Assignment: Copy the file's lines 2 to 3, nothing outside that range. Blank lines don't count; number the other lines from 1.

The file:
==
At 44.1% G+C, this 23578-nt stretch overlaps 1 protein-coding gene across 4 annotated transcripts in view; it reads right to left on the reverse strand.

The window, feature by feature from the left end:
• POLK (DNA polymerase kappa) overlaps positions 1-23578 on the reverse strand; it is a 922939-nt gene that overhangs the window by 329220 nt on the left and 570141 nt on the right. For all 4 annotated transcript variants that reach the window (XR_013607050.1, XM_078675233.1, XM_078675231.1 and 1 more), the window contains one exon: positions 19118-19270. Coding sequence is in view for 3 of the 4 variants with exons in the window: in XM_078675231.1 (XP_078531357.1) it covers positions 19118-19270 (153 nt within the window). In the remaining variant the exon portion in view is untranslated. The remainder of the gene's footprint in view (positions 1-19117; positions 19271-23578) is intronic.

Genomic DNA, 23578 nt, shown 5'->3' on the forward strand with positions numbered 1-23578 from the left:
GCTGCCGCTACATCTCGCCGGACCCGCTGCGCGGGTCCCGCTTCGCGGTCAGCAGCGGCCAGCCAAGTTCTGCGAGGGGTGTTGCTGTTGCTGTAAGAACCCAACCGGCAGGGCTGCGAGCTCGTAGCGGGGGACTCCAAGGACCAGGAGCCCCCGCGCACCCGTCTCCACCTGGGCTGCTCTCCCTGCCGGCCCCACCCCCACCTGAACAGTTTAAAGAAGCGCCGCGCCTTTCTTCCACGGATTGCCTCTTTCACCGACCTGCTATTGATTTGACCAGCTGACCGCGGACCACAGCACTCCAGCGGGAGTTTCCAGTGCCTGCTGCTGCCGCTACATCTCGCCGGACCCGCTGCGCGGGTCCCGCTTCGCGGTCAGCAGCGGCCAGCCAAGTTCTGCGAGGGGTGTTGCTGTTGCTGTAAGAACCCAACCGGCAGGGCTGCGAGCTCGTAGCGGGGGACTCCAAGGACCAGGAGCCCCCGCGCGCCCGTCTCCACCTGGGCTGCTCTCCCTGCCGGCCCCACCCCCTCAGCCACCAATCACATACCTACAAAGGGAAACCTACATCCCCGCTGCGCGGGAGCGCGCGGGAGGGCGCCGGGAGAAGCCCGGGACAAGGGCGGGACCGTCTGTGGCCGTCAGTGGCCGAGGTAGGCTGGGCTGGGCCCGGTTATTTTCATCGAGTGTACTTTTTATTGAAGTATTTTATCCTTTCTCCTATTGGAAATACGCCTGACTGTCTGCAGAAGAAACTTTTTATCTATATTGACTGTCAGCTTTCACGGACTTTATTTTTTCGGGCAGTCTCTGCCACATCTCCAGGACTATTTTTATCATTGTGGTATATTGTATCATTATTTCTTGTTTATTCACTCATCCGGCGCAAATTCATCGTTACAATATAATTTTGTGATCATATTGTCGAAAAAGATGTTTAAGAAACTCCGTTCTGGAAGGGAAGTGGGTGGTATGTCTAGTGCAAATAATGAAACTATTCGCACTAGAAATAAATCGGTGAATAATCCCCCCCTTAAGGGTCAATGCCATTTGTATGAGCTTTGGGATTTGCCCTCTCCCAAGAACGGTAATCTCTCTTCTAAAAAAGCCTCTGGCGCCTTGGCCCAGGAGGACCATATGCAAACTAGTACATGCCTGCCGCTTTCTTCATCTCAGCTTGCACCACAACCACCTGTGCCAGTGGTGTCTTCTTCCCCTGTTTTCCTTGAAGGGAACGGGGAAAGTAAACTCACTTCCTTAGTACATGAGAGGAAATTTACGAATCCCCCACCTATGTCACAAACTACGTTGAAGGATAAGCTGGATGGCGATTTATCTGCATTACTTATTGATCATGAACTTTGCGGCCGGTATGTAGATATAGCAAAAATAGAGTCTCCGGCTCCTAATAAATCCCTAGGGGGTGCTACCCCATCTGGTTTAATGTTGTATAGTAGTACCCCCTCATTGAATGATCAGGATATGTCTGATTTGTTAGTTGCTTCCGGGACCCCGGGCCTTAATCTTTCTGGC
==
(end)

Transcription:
The window, feature by feature from the left end:
• POLK (DNA polymerase kappa) overlaps positions 1-23578 on the reverse strand; it is a 922939-nt gene that overhangs the window by 329220 nt on the left and 570141 nt on the right. For all 4 annotated transcript variants that reach the window (XR_013607050.1, XM_078675233.1, XM_078675231.1 and 1 more), the window contains one exon: positions 19118-19270. Coding sequence is in view for 3 of the 4 variants with exons in the window: in XM_078675231.1 (XP_078531357.1) it covers positions 19118-19270 (153 nt within the window). In the remaining variant the exon portion in view is untranslated. The remainder of the gene's footprint in view (positions 1-19117; positions 19271-23578) is intronic.